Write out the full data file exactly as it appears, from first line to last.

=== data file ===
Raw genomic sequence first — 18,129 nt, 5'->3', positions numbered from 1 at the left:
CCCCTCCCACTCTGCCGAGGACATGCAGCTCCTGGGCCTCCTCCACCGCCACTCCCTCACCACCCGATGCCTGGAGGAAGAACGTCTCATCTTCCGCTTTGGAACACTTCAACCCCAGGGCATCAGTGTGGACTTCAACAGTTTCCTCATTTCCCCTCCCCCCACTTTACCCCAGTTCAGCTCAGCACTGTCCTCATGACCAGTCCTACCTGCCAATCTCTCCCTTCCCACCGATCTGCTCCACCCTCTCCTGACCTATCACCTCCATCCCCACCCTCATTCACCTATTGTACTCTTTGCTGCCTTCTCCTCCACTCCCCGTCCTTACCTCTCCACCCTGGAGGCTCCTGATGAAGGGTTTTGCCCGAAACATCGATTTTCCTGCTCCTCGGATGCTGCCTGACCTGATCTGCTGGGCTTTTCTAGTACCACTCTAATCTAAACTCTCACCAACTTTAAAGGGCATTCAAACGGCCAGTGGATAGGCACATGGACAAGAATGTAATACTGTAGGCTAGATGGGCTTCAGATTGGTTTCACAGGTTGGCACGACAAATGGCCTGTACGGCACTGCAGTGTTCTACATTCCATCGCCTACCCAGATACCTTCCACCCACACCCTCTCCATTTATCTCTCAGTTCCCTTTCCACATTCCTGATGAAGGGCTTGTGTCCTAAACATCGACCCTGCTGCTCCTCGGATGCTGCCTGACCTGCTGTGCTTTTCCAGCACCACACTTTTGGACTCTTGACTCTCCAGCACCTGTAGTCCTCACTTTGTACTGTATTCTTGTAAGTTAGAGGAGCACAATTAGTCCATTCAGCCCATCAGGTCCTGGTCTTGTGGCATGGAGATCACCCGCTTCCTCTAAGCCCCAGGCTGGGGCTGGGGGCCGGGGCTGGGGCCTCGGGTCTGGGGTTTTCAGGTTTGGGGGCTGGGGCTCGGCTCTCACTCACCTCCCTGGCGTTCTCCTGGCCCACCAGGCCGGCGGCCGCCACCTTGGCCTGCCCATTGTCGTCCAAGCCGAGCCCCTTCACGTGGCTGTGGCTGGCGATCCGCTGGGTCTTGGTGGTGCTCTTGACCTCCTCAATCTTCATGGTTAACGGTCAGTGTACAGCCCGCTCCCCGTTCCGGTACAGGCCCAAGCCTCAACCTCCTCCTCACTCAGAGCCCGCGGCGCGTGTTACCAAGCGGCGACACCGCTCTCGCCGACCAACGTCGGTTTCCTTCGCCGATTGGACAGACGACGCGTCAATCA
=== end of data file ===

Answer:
Raw genomic sequence first — 18,129 nt, 5'->3', positions numbered from 1 at the left:
CCCCTCCCACTCTGCCGAGGACATGCAGCTCCTGGGCCTCCTCCACCGCCACTCCCTCACCACCCGATGCCTGGAGGAAGAACGTCTCATCTTCCGCTTTGGAACACTTCAACCCCAGGGCATCAGTGTGGACTTCAACAGTTTCCTCATTTCCCCTCCCCCCACTTTACCCCAGTTCAGCTCAGCACTGTCCTCATGACCAGTCCTACCTGCCAATCTCTCCCTTCCCACCGATCTGCTCCACCCTCTCCTGACCTATCACCTCCATCCCCACCCTCATTCACCTATTGTACTCTTTGCTGCCTTCTCCTCCACTCCCCGTCCTTACCTCTCCACCCTGGAGGCTCCTGATGAAGGGTTTTGCCCGAAACATCGATTTTCCTGCTCCTCGGATGCTGCCTGACCTGATCTGCTGGGCTTTTCTAGTACCACTCTAATCTAAACTCTCACCAACTTTAAAGGGCATTCAAACGGCCAGTGGATAGGCACATGGACAAGAATGTAATACTGTAGGCTAGATGGGCTTCAGATTGGTTTCACAGGTTGGCACGACAAATGGCCTGTACGGCACTGCAGTGTTCTACATTCCATCGCCTACCCAGATACCTTCCACCCACACCCTCTCCATTTATCTCTCAGTTCCCTTTCCACATTCCTGATGAAGGGCTTGTGTCCTAAACATCGACCCTGCTGCTCCTCGGATGCTGCCTGACCTGCTGTGCTTTTCCAGCACCACACTTTTGGACTCTTGACTCTCCAGCACCTGTAGTCCTCACTTTGTACTGTATTCTTGTAAGTTAGAGGAGCACAATTAGTCCATTCAGCCCATCAGGTCCTGGTCTTGTGGCATGGAGATCACCCGCTTCCTCTAAGCCCCAGGCTGGGGCTGGGGGCCGGGGCTGGGGCCTCGGGTCTGGGGTTTTCAGGTTTGGGGGCTGGGGCTCGGCTCTCACTCACCTCCCTGGCGTTCTCCTGGCCCACCAGGCCGGCGGCCGCCACCTTGGCCTGCCCATTGTCGTCCAAGCCGAGCCCCTTCACGTGGCTGTGGCTGGCGATCCGCTGGGTCTTGGTGGTGCTCTTGACCTCCTCAATCTTCATGGTTAACGGTCAGTGTACAGCCCGCTCCCCGTTCCGGTACAGGCCCAAGCCTCAACCTCCTCCTCACTCAGAGCCCGCGGCGCGTGTTACCAAGCGGCGACACCGCTCTCGCCGACCAACGTCGGTTTCCTTCGCCGATTGGACAGACGACGCGTCAATCA